Child protection and disability: Implications for practice

  • Anna Anderson (Depositor)
  • Rowena Arshad (Data Manager)



A Study designed to understand the key issues in public service practice for identifying and supporting disabled children and young people at risk of significant harm


This project was commissioned by the Scottish Government Children’s Rights and Wellbeing Division to investigate the relationship between disabled children and child protection practice. Through interviews and focus groups the researchers spoke with 61 professionals working on issues of disabled children and child protection in Scotland. Disabled children are more likely to be abused than their non-disabled peers, but there is evidence to suggest that the abuse of disabled children sometimes goes undetected. Getting it right for every child does not mean treating every child the same. There is a lack of confidence in working with disabled children, a lack of relevant training and variability in thresholds for action. Whilst there are positive aspects, this research shows that the child protection system is a cause for concern in relation to disabled children.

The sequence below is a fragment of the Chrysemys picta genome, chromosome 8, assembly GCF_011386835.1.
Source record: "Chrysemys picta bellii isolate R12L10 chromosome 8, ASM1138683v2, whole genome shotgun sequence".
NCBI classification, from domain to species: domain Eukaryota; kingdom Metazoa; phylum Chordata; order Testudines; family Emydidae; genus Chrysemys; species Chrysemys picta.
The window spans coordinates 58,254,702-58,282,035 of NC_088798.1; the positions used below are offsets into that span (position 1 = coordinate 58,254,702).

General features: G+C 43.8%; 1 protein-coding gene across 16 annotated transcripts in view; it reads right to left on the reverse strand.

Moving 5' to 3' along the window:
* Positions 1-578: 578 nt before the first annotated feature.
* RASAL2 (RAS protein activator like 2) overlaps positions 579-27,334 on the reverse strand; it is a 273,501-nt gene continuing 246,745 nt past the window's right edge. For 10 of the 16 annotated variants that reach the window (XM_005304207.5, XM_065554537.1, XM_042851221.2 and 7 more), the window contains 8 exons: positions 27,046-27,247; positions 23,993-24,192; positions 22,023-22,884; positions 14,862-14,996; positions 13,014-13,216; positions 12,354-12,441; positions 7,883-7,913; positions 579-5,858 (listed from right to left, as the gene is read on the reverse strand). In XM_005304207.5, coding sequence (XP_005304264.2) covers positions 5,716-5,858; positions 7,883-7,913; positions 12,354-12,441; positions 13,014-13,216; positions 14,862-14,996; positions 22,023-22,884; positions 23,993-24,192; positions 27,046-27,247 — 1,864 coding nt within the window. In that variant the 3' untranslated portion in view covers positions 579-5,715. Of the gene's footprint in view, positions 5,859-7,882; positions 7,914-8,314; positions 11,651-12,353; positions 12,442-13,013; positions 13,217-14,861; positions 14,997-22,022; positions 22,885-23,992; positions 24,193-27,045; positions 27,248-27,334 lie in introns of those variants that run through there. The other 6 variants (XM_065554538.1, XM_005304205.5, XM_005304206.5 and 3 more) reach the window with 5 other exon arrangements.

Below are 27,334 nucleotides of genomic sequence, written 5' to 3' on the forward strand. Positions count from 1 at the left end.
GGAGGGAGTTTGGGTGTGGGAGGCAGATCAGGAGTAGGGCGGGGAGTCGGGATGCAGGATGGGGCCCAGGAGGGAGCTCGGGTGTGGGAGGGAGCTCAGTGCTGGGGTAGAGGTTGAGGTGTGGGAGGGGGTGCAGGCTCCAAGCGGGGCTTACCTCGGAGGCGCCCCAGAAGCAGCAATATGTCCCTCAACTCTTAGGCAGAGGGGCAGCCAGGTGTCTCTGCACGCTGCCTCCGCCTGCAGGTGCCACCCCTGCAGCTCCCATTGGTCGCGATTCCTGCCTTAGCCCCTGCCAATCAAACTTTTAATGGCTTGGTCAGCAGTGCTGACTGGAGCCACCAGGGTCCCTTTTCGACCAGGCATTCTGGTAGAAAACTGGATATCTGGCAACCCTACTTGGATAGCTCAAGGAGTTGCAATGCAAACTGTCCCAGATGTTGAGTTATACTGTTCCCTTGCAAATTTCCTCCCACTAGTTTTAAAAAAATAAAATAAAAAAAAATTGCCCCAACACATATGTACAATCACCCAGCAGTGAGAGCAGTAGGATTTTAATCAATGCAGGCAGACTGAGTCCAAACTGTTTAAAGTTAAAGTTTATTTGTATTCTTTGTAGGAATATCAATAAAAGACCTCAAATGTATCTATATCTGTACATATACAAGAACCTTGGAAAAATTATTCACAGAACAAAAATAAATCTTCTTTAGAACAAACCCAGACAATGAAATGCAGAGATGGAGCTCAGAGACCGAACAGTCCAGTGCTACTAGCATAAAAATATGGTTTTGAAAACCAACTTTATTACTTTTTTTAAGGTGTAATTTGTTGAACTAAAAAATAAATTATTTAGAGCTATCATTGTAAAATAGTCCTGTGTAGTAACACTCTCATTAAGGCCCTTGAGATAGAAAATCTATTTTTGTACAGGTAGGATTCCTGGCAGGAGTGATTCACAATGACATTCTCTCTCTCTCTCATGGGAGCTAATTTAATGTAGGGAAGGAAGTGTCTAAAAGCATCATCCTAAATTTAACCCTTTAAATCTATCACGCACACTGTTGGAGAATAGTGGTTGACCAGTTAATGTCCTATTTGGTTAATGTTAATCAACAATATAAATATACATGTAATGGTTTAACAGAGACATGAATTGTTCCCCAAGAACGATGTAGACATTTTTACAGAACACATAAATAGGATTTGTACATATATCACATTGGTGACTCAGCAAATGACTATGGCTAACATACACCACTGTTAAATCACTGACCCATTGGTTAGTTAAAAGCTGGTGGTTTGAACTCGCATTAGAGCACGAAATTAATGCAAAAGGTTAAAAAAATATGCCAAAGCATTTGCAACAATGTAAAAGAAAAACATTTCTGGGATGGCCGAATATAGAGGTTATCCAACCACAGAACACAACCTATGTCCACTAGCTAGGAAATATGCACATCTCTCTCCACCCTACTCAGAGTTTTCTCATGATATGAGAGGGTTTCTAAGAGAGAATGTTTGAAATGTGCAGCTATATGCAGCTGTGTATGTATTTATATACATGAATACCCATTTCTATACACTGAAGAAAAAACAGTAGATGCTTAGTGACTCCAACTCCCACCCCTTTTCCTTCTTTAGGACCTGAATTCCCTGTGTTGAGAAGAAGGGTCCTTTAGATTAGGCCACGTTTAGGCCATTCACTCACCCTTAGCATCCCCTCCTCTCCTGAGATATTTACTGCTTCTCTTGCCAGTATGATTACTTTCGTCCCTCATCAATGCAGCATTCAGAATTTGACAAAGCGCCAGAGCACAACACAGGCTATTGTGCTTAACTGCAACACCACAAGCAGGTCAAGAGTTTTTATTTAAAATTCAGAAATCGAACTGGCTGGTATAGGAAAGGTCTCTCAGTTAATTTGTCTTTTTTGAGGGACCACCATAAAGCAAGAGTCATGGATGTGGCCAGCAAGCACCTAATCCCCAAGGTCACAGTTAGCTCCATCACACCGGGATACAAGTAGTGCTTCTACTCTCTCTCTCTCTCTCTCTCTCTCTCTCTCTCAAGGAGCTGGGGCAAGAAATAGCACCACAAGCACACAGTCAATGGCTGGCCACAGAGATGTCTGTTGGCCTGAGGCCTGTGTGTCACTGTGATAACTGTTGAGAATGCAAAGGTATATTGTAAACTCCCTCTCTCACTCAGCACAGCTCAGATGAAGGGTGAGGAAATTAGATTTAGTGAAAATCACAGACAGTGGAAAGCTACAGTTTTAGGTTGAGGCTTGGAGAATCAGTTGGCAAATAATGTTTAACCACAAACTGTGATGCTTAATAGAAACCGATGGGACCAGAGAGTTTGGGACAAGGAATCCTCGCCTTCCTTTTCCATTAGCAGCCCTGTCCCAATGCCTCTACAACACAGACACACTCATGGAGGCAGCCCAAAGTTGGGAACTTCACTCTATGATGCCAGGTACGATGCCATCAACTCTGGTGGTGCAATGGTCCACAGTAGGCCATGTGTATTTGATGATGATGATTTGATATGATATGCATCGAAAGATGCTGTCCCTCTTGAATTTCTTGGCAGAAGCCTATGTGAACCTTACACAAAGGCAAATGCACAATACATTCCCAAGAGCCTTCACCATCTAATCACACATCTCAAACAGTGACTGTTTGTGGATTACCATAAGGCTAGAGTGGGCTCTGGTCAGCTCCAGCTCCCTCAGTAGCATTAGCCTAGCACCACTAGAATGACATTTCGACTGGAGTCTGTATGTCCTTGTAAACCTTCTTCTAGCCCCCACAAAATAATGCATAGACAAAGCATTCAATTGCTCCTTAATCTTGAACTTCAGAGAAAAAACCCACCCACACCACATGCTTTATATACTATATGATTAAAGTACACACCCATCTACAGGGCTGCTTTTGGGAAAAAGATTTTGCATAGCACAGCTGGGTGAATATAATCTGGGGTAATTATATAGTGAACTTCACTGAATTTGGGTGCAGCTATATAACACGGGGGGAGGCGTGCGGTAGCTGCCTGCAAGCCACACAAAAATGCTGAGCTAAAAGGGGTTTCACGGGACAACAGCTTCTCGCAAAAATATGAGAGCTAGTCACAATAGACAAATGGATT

Data Citation

The data is held in a secure data archive at the University of Edinburgh if you wish access you should contact Rowena Arshad.
Date made available2013
PublisherUniversity of Edinburgh
Date of data production1 Apr 2013
Geographical coverageScotland

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